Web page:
Okay, so maybe I lied last week. This week officially all educational programming is done. That means no more Ballona Creek field trips, Kenneth Hahn field trips, Greenhouse Program, or West Los Angeles community college certificate program. With this said, this also means that summer is just around the corner. Even though these set programs are done, does not mean education is done. I am currently in the process of outreaching to libraries, schools, and other organizations to see if they are interested in any bird programming for the summer, and it has been quite successful. I will be actually conducting a bird walk this coming Wednesday for an elementary school grade levels 1-6, so that should be quite interesting. On Friday, I will be conducting another bird walk for a non-profit organization ages 16-24, so that should also be fun. So even though all the set Los Angeles Audubon programs have came to an end, education has not. In fact, another thing that I will be currently working on is a bilingual bird walk, which I am fairly excited about, but that won’t be for at least another month (I still need a lot of practice to do).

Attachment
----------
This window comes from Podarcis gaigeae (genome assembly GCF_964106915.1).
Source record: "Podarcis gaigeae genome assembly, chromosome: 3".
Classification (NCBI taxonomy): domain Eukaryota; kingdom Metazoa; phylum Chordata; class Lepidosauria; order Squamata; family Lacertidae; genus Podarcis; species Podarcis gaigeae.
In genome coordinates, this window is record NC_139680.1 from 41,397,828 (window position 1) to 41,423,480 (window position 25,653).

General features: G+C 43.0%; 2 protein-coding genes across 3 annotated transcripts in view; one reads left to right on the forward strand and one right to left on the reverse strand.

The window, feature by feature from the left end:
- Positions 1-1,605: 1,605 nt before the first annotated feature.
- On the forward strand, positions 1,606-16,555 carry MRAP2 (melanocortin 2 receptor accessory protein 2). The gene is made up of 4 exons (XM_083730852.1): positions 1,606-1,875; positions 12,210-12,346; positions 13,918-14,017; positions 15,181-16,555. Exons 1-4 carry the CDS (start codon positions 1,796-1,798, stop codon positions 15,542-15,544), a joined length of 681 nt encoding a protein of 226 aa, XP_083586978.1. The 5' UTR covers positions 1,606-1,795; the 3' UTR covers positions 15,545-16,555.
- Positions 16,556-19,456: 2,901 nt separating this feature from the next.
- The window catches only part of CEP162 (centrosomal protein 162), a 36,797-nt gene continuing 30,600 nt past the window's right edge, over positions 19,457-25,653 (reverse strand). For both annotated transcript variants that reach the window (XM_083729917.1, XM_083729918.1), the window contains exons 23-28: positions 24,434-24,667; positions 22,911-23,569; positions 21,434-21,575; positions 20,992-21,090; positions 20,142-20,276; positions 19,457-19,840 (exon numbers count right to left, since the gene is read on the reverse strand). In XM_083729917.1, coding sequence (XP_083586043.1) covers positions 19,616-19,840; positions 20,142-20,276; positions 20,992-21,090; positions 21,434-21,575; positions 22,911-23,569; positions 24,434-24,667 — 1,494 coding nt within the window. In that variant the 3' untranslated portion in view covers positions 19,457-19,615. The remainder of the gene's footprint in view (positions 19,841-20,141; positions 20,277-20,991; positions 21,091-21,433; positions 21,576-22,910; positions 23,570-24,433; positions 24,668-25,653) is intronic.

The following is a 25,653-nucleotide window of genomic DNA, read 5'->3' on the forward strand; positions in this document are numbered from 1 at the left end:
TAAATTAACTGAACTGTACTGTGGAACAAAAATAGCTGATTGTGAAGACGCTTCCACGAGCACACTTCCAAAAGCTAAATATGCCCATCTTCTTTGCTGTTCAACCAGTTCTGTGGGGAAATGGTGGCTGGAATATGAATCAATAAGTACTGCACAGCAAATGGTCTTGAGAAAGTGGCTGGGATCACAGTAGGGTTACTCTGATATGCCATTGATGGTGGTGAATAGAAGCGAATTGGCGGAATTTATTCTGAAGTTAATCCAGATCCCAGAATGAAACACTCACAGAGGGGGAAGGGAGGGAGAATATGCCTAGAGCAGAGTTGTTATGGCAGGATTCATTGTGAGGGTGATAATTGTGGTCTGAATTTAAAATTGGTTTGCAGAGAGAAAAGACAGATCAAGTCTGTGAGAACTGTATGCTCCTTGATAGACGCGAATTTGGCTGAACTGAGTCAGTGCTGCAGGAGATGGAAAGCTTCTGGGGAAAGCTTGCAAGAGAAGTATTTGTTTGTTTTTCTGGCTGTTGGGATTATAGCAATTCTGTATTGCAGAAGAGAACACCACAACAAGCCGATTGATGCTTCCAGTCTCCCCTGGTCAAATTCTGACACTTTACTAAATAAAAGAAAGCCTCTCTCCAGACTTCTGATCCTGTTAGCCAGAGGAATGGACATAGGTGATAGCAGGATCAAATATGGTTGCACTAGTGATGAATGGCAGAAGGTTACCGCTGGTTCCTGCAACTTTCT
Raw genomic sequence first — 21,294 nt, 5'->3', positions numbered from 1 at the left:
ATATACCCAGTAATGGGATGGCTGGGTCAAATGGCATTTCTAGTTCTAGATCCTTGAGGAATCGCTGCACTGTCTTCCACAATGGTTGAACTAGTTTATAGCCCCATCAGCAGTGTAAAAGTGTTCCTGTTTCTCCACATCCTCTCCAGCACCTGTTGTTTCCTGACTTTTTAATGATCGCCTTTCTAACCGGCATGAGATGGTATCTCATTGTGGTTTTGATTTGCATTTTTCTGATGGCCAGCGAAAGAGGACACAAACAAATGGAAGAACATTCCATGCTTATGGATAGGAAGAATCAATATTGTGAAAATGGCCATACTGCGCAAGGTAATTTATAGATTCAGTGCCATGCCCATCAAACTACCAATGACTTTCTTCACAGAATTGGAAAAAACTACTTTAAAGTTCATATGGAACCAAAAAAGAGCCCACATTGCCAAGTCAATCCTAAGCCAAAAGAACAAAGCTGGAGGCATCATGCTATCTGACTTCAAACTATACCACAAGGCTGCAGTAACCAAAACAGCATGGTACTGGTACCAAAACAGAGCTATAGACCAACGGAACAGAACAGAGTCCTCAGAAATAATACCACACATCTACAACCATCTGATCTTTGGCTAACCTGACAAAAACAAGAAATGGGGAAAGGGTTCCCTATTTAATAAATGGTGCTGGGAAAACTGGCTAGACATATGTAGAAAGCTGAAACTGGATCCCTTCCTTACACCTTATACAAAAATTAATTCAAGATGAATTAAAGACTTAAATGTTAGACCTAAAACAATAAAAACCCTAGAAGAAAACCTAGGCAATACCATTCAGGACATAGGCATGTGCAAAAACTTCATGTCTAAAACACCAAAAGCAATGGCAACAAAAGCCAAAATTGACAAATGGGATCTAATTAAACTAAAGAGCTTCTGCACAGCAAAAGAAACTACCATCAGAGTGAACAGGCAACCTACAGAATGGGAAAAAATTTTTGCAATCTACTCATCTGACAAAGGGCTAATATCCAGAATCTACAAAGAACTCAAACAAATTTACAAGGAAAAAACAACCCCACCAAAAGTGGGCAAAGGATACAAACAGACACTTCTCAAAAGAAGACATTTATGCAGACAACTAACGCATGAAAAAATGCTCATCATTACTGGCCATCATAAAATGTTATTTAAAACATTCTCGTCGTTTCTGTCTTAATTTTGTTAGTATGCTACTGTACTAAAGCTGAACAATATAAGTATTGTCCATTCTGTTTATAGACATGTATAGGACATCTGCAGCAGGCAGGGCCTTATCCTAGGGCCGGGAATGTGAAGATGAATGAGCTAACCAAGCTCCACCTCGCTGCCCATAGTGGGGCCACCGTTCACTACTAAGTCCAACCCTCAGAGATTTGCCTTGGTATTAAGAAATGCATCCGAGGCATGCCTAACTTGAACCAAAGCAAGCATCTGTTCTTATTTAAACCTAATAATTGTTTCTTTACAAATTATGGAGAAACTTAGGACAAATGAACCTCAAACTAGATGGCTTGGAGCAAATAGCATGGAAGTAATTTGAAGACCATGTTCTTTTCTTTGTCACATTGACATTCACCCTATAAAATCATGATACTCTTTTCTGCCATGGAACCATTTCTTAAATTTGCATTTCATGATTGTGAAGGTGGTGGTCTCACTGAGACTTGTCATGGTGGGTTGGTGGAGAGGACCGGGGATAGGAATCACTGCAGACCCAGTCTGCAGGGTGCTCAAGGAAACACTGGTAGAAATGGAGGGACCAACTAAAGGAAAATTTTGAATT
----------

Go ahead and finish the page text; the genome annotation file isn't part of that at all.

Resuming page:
Anyways, the highlight for this week, was definitely the last Ballona Creek Program microscope station. I usually help with this station or the bird station, but I realized this week, that I have been taking for granted the microscope station. In the microscope station, the children get to look at invertebrates through a microscope. Invertebrates like amphipods, isopods, and water boatmen usually. Well, I was really getting into catching the invertebrates to place them on the dishes under the microscope, and realized I had never really taken the time to look through the microscope to catch a glimpse of these little guys. (Why? I do not know why. Maybe because invertebrates are not birds you know?) Well guess who now kinda digs invertebrates and actually notices them more often now?
P.S. Feature image is an isopod, marine cousin of the rollie pollie.